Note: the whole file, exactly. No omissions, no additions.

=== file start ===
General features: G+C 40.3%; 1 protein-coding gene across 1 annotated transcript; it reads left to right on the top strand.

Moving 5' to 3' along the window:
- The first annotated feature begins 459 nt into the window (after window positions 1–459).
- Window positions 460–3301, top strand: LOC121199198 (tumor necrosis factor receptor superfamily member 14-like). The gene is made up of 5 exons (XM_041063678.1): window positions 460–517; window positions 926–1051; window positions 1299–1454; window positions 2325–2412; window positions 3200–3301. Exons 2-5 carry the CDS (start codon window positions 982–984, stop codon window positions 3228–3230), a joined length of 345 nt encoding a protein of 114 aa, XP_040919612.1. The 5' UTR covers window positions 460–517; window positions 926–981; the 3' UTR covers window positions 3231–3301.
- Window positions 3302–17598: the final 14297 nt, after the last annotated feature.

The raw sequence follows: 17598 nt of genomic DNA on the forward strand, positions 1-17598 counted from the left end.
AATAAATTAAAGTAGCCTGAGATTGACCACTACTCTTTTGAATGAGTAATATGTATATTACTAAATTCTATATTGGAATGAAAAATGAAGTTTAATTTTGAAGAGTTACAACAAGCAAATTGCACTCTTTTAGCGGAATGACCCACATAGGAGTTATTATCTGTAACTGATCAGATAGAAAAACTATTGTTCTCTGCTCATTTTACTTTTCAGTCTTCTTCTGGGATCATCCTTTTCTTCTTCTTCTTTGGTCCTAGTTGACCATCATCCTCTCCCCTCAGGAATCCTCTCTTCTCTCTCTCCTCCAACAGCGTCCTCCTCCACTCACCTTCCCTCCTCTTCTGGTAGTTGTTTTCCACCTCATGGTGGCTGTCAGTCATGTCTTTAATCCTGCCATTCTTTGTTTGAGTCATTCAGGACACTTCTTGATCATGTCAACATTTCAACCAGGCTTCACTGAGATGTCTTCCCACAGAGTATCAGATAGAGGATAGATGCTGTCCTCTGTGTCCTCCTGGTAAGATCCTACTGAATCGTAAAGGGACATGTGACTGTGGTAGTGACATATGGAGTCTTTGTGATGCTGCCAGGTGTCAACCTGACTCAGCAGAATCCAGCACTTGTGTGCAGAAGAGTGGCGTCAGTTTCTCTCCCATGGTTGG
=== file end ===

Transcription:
General features: G+C 40.3%; 1 protein-coding gene across 1 annotated transcript; it reads left to right on the top strand.

Moving 5' to 3' along the window:
- The first annotated feature begins 459 nt into the window (after window positions 1–459).
- Window positions 460–3301, top strand: LOC121199198 (tumor necrosis factor receptor superfamily member 14-like). The gene is made up of 5 exons (XM_041063678.1): window positions 460–517; window positions 926–1051; window positions 1299–1454; window positions 2325–2412; window positions 3200–3301. Exons 2-5 carry the CDS (start codon window positions 982–984, stop codon window positions 3228–3230), a joined length of 345 nt encoding a protein of 114 aa, XP_040919612.1. The 5' UTR covers window positions 460–517; window positions 926–981; the 3' UTR covers window positions 3231–3301.
- Window positions 3302–17598: the final 14297 nt, after the last annotated feature.

The raw sequence follows: 17598 nt of genomic DNA on the forward strand, positions 1-17598 counted from the left end.
AATAAATTAAAGTAGCCTGAGATTGACCACTACTCTTTTGAATGAGTAATATGTATATTACTAAATTCTATATTGGAATGAAAAATGAAGTTTAATTTTGAAGAGTTACAACAAGCAAATTGCACTCTTTTAGCGGAATGACCCACATAGGAGTTATTATCTGTAACTGATCAGATAGAAAAACTATTGTTCTCTGCTCATTTTACTTTTCAGTCTTCTTCTGGGATCATCCTTTTCTTCTTCTTCTTTGGTCCTAGTTGACCATCATCCTCTCCCCTCAGGAATCCTCTCTTCTCTCTCTCCTCCAACAGCGTCCTCCTCCACTCACCTTCCCTCCTCTTCTGGTAGTTGTTTTCCACCTCATGGTGGCTGTCAGTCATGTCTTTAATCCTGCCATTCTTTGTTTGAGTCATTCAGGACACTTCTTGATCATGTCAACATTTCAACCAGGCTTCACTGAGATGTCTTCCCACAGAGTATCAGATAGAGGATAGATGCTGTCCTCTGTGTCCTCCTGGTAAGATCCTACTGAATCGTAAAGGGACATGTGACTGTGGTAGTGACATATGGAGTCTTTGTGATGCTGCCAGGTGTCAACCTGACTCAGCAGAATCCAGCACTTGTGTGCAGAAGAGTGGCGTCAGTTTCTCTCCCATGGTTGG